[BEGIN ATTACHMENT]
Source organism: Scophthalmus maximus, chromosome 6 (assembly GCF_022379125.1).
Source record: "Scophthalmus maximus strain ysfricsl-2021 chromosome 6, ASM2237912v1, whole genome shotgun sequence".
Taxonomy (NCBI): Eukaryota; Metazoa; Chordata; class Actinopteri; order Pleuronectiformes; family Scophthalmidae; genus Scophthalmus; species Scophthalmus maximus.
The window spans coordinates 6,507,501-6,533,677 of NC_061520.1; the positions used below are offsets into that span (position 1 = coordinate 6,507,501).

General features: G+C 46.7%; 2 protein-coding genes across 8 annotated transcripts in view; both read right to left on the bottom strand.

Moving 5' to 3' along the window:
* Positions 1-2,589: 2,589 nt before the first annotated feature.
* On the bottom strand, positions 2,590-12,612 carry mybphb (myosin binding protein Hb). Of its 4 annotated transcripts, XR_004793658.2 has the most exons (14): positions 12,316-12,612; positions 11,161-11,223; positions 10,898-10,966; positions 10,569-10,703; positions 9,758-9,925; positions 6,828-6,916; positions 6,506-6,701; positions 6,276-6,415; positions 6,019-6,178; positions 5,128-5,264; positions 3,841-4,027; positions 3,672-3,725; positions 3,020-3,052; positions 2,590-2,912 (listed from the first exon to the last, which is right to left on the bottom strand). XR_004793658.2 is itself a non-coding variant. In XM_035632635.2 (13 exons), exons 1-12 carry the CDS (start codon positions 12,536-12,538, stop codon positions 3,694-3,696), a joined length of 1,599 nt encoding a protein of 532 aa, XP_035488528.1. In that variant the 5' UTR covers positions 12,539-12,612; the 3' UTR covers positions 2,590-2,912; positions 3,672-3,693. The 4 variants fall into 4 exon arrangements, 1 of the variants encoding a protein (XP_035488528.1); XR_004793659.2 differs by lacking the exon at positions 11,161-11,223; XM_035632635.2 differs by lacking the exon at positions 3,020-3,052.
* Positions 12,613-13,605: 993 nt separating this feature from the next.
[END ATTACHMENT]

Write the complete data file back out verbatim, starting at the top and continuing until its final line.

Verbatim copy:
Source organism: Scophthalmus maximus, chromosome 6 (assembly GCF_022379125.1).
Source record: "Scophthalmus maximus strain ysfricsl-2021 chromosome 6, ASM2237912v1, whole genome shotgun sequence".
Taxonomy (NCBI): Eukaryota; Metazoa; Chordata; class Actinopteri; order Pleuronectiformes; family Scophthalmidae; genus Scophthalmus; species Scophthalmus maximus.
The window spans coordinates 6,507,501-6,533,677 of NC_061520.1; the positions used below are offsets into that span (position 1 = coordinate 6,507,501).

General features: G+C 46.7%; 2 protein-coding genes across 8 annotated transcripts in view; both read right to left on the bottom strand.

Moving 5' to 3' along the window:
* Positions 1-2,589: 2,589 nt before the first annotated feature.
* On the bottom strand, positions 2,590-12,612 carry mybphb (myosin binding protein Hb). Of its 4 annotated transcripts, XR_004793658.2 has the most exons (14): positions 12,316-12,612; positions 11,161-11,223; positions 10,898-10,966; positions 10,569-10,703; positions 9,758-9,925; positions 6,828-6,916; positions 6,506-6,701; positions 6,276-6,415; positions 6,019-6,178; positions 5,128-5,264; positions 3,841-4,027; positions 3,672-3,725; positions 3,020-3,052; positions 2,590-2,912 (listed from the first exon to the last, which is right to left on the bottom strand). XR_004793658.2 is itself a non-coding variant. In XM_035632635.2 (13 exons), exons 1-12 carry the CDS (start codon positions 12,536-12,538, stop codon positions 3,694-3,696), a joined length of 1,599 nt encoding a protein of 532 aa, XP_035488528.1. In that variant the 5' UTR covers positions 12,539-12,612; the 3' UTR covers positions 2,590-2,912; positions 3,672-3,693. The 4 variants fall into 4 exon arrangements, 1 of the variants encoding a protein (XP_035488528.1); XR_004793659.2 differs by lacking the exon at positions 11,161-11,223; XM_035632635.2 differs by lacking the exon at positions 3,020-3,052.
* Positions 12,613-13,605: 993 nt separating this feature from the next.